Concordia's Thursday Report

Vol. 29, No.7

December 2, 2004


Convocation for 1,662 grads today

By Barbara Black

Stephanie Fulton

Stephanie Fulton

Two convocation ceremonies will be held today at Place des Arts to give diplomas to 1,662 students.

The Governor-General’s Gold Medal, given to the outstanding graduate student, will be presented to Stephanie Fulton, a brilliant neuroscientist.

CTR readers will remember her from several feature articles. The first was in January 2000, when she had an article published in the highly respected journal Science. It described the work she did for her master’s thesis in experimental psychology on leptin, a recently discovered hormone that helps the body strike a balance between obesity and emaciation.

More recently, last September, we told you about her “Great Montrealer” award, given by a local non-profit group for her doctoral thesis on the functional organization of brain reward circuitry.

Her research was supervised by Peter Shizgal, one of a cluster of top-notch neurobiologists who study the brain mechanisms responsible for motivation and learning. They are all members of the Centre for Studies in Behavioural Neurobiology, based in the Psychology Department.

Fulton is now a postdoctoral fellow at Harvard University, but she will return to Montreal to give the valedictory and receive her medal at the morning convocation ceremony.

The valedictorian for the afternoon ceremony is one-time soccer star Frank Pons.

Four honorary doctorates will be presented at convocation, one at the morning ceremony, and three in the afternoon.

To see who they are, please see Honorary doctorates go to four.

We reached Stephanie Fulton in Boston just after U.S. Thanksgiving.

“I couldn't resist celebrating a second time, in part because I love the turkey dinner, but also because I have much to be thankful for.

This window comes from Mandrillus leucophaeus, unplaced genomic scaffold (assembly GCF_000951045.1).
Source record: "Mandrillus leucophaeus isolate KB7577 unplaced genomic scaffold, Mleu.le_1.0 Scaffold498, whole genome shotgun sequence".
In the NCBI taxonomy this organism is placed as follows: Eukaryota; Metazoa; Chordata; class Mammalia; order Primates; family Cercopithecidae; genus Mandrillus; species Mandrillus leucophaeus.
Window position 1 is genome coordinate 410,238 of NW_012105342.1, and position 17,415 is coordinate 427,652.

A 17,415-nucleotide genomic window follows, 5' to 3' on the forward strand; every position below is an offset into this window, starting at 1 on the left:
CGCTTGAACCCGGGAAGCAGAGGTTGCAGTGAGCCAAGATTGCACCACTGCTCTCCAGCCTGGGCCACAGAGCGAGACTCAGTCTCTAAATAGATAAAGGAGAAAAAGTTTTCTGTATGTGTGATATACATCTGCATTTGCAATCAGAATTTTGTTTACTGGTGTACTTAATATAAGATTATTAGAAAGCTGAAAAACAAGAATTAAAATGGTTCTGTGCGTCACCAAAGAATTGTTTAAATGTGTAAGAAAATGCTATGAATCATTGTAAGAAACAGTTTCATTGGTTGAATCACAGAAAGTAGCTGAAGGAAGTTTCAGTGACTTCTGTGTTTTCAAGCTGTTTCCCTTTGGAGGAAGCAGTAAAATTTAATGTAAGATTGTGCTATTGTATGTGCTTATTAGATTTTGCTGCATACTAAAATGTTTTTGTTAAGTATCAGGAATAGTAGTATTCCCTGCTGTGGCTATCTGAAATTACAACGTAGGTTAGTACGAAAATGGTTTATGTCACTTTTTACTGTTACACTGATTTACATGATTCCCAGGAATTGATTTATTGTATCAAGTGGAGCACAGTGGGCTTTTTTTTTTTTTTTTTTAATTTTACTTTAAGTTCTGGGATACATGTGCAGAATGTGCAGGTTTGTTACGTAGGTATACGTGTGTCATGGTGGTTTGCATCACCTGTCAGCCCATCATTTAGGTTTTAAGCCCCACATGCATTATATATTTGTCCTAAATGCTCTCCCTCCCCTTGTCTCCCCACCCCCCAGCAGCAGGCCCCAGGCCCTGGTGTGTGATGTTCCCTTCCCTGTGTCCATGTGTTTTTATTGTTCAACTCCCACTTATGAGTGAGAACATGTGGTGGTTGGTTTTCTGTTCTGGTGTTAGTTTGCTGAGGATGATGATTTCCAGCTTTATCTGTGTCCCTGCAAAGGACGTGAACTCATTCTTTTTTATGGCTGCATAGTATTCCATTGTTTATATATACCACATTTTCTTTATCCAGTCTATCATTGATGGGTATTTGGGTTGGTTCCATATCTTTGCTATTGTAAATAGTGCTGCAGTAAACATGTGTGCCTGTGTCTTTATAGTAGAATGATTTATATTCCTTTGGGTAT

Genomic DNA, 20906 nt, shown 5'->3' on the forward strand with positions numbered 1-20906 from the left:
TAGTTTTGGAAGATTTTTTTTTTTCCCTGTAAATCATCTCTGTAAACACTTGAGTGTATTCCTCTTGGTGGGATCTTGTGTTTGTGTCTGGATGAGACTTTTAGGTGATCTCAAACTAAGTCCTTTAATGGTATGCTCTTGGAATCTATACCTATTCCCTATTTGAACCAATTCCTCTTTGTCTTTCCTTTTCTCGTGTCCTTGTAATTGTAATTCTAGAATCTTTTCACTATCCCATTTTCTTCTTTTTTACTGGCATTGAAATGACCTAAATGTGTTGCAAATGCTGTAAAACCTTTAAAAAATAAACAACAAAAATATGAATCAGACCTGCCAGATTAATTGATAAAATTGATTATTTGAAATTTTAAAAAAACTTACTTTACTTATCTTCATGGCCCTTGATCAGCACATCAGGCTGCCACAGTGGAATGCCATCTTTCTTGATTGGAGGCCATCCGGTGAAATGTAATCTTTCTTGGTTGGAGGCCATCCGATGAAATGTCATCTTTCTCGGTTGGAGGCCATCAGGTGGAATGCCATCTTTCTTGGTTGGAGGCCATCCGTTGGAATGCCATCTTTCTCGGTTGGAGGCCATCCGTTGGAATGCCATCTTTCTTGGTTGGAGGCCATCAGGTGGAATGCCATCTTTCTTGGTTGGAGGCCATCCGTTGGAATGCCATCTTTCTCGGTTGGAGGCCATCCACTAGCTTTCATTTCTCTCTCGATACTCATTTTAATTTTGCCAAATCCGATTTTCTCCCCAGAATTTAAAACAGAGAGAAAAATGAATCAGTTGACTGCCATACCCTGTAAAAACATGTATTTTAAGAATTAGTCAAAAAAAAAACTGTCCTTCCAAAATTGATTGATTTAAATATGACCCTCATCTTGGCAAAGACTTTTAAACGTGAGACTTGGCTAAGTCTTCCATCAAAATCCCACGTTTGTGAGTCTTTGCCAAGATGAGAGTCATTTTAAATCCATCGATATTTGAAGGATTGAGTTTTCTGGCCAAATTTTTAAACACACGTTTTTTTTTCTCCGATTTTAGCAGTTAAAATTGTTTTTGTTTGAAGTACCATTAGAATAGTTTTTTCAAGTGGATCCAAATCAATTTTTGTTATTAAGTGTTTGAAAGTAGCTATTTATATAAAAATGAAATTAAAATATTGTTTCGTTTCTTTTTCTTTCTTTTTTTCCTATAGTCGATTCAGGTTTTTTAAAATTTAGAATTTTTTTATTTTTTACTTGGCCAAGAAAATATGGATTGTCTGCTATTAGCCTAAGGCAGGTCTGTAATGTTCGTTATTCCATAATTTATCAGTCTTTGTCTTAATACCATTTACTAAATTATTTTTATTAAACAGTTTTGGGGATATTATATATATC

“My years at Concordia (10!) left a wonderful impression on me. In hindsight, I realize that the liberal and stimulating atmosphere at Concordia played a large role in enriching my views. This environment should not be taken for granted.

“For the past year and half I have been working as a postdoctoral fellow in an endocrinology lab of Harvard Medical School. A postdoctoral position provides the opportunity to continue training in a particular field. One can broaden their technical expertise and overall research experience.

“The research I am doing now is similar in some ways to what I was studying as a graduate student at Concordia. My focus is still on brain pathways that contribute to reward and motivation.

“Previously, I was characterizing a population of reward-relevant neurons that respond to changes in body weight and the fat hormone leptin by looking at behavioural responses for rewarding electrical brain stimulation.

“Now I am taking a much more molecular approach to examining the influence of leptin on brain reward systems. Specifically, I am examining how leptin alters the signaling mechanisms of reward-relevant neurons and how this translates into changes in gene transcription and expression.

“In a nutshell, my graduate work showed that leptin alters some reward pathways, whereas the current studies are looking at how this may be happening at the cellular level.”